Nazi or Commie...Who Would You Rather Have a Beer With?In a discussion of the ethics (as distinct from law) of boycotting or refusing to deal with people who express political views with which one disagrees, as in the Dixie Chicks fracas, Eugene makes the following observation:
If we hear that a friend refuses to have dinner with people who are Nazis or Communists, we'd probably think he's acting properly; we might think the same if he refuses to do business with them, or perhaps even if he refuses to hire them (though I suspect that some people may have a different view as to the latter).If Eugene had left out the phrase “or Communists,” this sentence would not have given me pause. But I suspect that many people would *not* treat Nazis and Commies with equal distaste. For some reason, Commies are granted a pass where Nazis are not. Why?
In terms of the sheer number of people killed by these two ideologies, Communism is arguably the worse of the two. This article estimates that the USSR killed 61 million people, as opposed to 20 million killed by Nazi Germany. Of course, the USSR had a much longer period of time in which to do its murdering – over 70 years versus about 12. So while communism was worse in terms of total body count, Nazism was worse in terms of body count per year. The fact that communism killed so many more people in total tells us something significant: part of what made communism so bad was its sheer persistence. But let’s not split hairs: both Nazism and communism resulted in the death of tens of millions of people.
Back to the original question: why are people more tolerant of Commies than Nazis? One explanation: Communists are seen as having made an error of fact, whereas Nazis are seen as having made an error of value. Communism simply misunderstood the crucial role of decentralization and private property in creating incentives for productivity, innovation, and use of private information. It was an error of economic science, not moral belief. Nazism, on the other hand, had at its core a visceral hatred of certain groups. Now, this error of fact versus error of value distinction might *explain* the different treatment of Nazis and Commies, but I’m not sure it *justifies* it. The distinction only provides a defense of historical communists, not present-day communists, because no present-day communist can be unaware of the terrible results of communism as an economic (and political) system. Also, some might argue that communism makes a value error as well, by failing to give proper weight to the moral autonomy of the individual. From this perspective, the difference between Nazism and communism is that the former gave weight to the (severely limited) moral autonomy of at least some people, whereas the latter gave no weight to the moral autonomy of anyone. Perhaps communism could be credited with at least having been an equal opportunity offender (though in practice it was not – Jews were notoriously badly treated in the USSR).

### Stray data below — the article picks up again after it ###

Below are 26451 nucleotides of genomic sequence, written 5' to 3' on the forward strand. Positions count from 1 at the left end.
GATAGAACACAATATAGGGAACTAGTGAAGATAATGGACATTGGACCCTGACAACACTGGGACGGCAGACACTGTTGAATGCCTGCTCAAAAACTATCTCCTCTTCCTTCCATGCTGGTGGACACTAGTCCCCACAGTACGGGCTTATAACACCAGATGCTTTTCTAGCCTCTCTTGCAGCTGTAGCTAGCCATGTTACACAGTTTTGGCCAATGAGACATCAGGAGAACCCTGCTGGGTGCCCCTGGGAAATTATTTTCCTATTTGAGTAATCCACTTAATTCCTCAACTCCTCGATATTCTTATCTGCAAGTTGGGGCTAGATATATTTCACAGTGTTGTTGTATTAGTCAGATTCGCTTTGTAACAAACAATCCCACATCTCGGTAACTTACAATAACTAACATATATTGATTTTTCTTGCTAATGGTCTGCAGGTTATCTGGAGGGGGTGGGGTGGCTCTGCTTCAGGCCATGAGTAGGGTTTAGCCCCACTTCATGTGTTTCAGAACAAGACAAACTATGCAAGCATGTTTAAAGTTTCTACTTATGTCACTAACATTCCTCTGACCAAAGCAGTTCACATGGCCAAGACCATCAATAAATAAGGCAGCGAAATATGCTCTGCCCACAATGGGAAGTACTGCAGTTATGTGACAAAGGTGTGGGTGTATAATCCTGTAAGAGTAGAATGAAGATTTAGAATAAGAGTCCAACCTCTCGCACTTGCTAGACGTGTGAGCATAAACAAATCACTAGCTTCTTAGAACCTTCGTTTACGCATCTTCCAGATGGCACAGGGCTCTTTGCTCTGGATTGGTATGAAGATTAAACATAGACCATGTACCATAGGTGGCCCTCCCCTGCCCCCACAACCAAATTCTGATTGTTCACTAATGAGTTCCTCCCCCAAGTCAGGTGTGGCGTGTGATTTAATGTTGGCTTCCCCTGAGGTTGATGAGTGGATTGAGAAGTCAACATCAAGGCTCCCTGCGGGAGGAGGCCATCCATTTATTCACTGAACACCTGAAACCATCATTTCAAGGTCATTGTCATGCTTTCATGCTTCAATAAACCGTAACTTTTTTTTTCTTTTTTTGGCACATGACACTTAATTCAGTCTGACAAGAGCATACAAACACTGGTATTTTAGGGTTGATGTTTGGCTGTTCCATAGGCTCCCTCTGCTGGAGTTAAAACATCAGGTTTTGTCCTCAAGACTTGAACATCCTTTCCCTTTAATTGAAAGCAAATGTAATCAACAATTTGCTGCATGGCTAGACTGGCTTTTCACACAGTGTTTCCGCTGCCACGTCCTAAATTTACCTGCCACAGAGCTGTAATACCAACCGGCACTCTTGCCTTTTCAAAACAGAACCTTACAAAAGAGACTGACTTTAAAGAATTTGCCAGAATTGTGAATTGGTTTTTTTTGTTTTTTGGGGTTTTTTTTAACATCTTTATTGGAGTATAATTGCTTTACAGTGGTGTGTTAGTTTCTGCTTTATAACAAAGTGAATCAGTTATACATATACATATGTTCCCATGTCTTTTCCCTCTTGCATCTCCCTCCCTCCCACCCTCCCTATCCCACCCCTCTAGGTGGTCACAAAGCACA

A related explanation focuses on the difference of intent. The communist wants a world in which people are happy and well-fed, whereas the Nazi only wants one in which *particular* people are happy and well-fed – the rest can go to hell. Again, the argument doesn’t quite work for present-day communists – but perhaps they can be accused of being just monstrously ill-informed or misguided, not ill-intentioned.
A third explanation is the greater association of the failure of communism with the bad guys in charge. It’s common to hear present-day Communists say that the communism of the Soviet bloc was not real communism, because it was hijacked by the likes of Stalin and Ceaucescu. Here, too, there is an analytical problem: communism as envisioned by philosophers was a literal impossibility, which meant that the apparatus for central control of the economy would inevitably be used and abused by a privileged class. And as Hayek argued in the Road to Serfdom, there are incentives inherent in such a system for the worst to rise to the top. But present-day communists obviously don’t buy that argument (or haven’t heard it); they think that a properly designed communist system would work after all, avoiding the depredations of would-be despots. I think that belief is dangerous and factually wrong, but it’s not the kind of belief that would warrant classifying the believer as a “bad person.”